Leaving Brexit aside, it is really the absence of implementation of the rights-based provisions of the various agreements that make up the peace settlement that has contributed significantly to the collapse of the institutions. These issues were the unfulfilled business. They were safeguards against the abuses of executive power that took place and which ultimately made the institutions untenable. On whose responsibility it is, I do not see it as the fault of the political structures, per se. These are international treaties and agreements. The main duty bearers are the two Governments, specifically the British Government which has the jurisdiction to legislate for the things for which it was supposed to legislate, including amending the British Nationality Act 1981 to bring it into line with the Good Friday Agreement, as recommended by the human rights commissioner, which would have prevented cases such as the DeSouza case from arising. In addition, the introduction of a Bill of Rights was very much a core component of the Good Friday Agreement. As I alluded to, if the citizenship rights provisions had been implemented at the time, we would not be facing many of the problems we are facing; rather, there would be equality of treatment and a retention of rights.

Ms Boyd might be better placed to identify the number of people affected by the Home Office decision in 2012 to deny Irish citizens in Northern Ireland EU rights to family reunification. Of course, that is reciprocated for British citizens, including those born in the North, who live in this state because it is a right that attaches to a citizen of the European Union residing in a member state other than the one of which he or she is a citizen. The issue caused by Brexit is that whereas this was restricted to a specific group of cases, namely, people looking for family reunification rights, Brexit massively amplifies the problem because essentially it shares the issue of people not being able to exercise EU rights as Irish citizens across a range of other areas of provision that would be covered by the withdrawal agreement or would have been covered by the paragraph 52 commitments. Even if there is a welcome continuation of cross-Border health and education services, for example, under the memorandum of understanding for the common travel area, a distinction needs to be made because they are not enforceable rights. The Governments might agree to an administrative arrangement, but who knows who the next Prime Minister will be or make up the next government of Britain or what attitude it will take to those administrative arrangements? What we really need is an enforceable right. Had some of these instruments been implemented when they were supposed to be, an enforceable EU right would be the type of thing that would be retained.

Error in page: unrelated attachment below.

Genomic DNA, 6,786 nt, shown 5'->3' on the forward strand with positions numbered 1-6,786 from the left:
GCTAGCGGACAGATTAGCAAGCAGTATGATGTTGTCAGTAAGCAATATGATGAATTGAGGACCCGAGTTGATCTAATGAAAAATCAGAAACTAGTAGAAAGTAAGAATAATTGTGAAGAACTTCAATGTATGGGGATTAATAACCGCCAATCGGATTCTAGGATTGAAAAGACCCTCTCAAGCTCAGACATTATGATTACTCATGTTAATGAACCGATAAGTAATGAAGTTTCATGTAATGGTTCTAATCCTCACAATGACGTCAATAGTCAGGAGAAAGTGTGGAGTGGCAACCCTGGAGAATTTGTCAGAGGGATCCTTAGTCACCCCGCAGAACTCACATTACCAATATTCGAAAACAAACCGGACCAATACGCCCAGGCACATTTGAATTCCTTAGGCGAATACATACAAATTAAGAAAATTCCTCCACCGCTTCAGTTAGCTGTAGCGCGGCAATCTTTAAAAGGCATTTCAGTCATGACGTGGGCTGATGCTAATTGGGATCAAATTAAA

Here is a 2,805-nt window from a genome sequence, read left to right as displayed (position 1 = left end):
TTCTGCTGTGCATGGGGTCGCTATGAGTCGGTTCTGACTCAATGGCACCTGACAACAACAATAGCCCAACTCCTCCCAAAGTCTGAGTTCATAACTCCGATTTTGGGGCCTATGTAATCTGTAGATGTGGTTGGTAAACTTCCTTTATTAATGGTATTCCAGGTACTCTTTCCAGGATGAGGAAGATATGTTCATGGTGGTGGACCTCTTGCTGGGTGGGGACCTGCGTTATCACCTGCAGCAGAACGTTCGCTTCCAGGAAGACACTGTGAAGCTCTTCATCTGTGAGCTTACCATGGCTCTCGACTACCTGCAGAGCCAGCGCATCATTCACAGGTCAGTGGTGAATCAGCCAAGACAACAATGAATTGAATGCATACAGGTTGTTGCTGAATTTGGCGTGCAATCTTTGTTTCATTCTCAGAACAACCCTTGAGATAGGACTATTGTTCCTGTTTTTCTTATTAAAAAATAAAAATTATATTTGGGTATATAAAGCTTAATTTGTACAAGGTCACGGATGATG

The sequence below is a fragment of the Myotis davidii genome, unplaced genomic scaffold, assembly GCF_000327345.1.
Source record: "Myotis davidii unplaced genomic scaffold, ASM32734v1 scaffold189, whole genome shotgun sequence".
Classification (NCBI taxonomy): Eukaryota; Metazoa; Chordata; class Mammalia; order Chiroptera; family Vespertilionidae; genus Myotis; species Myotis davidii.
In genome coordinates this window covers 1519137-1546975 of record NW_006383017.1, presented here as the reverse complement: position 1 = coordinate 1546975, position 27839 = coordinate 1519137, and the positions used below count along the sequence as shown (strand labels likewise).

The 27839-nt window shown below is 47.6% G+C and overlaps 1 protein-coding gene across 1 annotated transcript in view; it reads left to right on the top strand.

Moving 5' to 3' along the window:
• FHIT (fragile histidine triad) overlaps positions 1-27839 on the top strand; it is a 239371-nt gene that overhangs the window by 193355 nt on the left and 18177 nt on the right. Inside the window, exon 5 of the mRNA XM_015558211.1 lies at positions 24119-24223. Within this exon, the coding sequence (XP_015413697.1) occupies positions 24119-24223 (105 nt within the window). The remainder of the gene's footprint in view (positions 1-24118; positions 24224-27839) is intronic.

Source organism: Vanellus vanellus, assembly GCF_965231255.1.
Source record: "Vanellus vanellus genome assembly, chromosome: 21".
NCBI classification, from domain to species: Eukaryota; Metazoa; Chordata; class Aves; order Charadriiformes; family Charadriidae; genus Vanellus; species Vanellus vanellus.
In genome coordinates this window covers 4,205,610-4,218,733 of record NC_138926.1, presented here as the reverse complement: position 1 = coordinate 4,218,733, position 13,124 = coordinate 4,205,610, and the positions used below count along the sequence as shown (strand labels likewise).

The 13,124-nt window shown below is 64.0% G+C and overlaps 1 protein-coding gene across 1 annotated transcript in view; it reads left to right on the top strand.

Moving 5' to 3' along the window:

Ms Una Boyd

A relatively small number of people have been affected by cases such as that of Ms DeSouza. While working as an immigration solicitor in Belfast I encountered a lot of people who were in a very similar situation post 2012. It is very hard to tell how many people have been affected by this because many chose to renounce, as advised by the UK Home Office. They renounce and reapply and the problem quietly goes away, but many others instead choose to take the route of using the UK immigration rules. We have not really seen the cases where the person was affected but managed to resolve the issue by taking a different route. It is the campaigning by Ms DeSouza that has brought many families and cases to the fore and given them a place where they can say this happened to them and how it has affected them. As Mr. Holder said, it previously affected a very small group of people, namely, those who wished to bring non-EU spouses to Northern Ireland, but it has now completely opened up and may affect anyone born in Northern Ireland who considers himself or herself to be an Irish citizen.

Mr. Les Allamby

I will address one aspect of each of the three questions. To respond to Senator Marshall's question, the numbers are relatively small. I cannot remember off the top of my head the exact number who have renounced citizenship in the past ten years, but the figure for the United Kingdom as a whole is relatively small. We do not know how many of them are people who are renouncing Irish citizenship. There are two significant issues. First, no one should have to renounce citizenship in order to preserve, assert or defend his or her rights. Second, this will become a bigger issue, particularly if the legal case taken by Ms DeSouza does not go the way I hope it will, that is, if the United Kingdom leaves the European Union, this will eventually apply to people who desire reunification with family members who are EU citizens. That is when the issue of preserving EU rights will become far more significant, but i is not clear what will happen. The UK White Paper on immigration essentially applies current arrangements for people outside the European Union and largely replicates them for people within it. In the context of future proofing, this is a very significant issue and the numbers could become considerably greater. That is why the issue is important.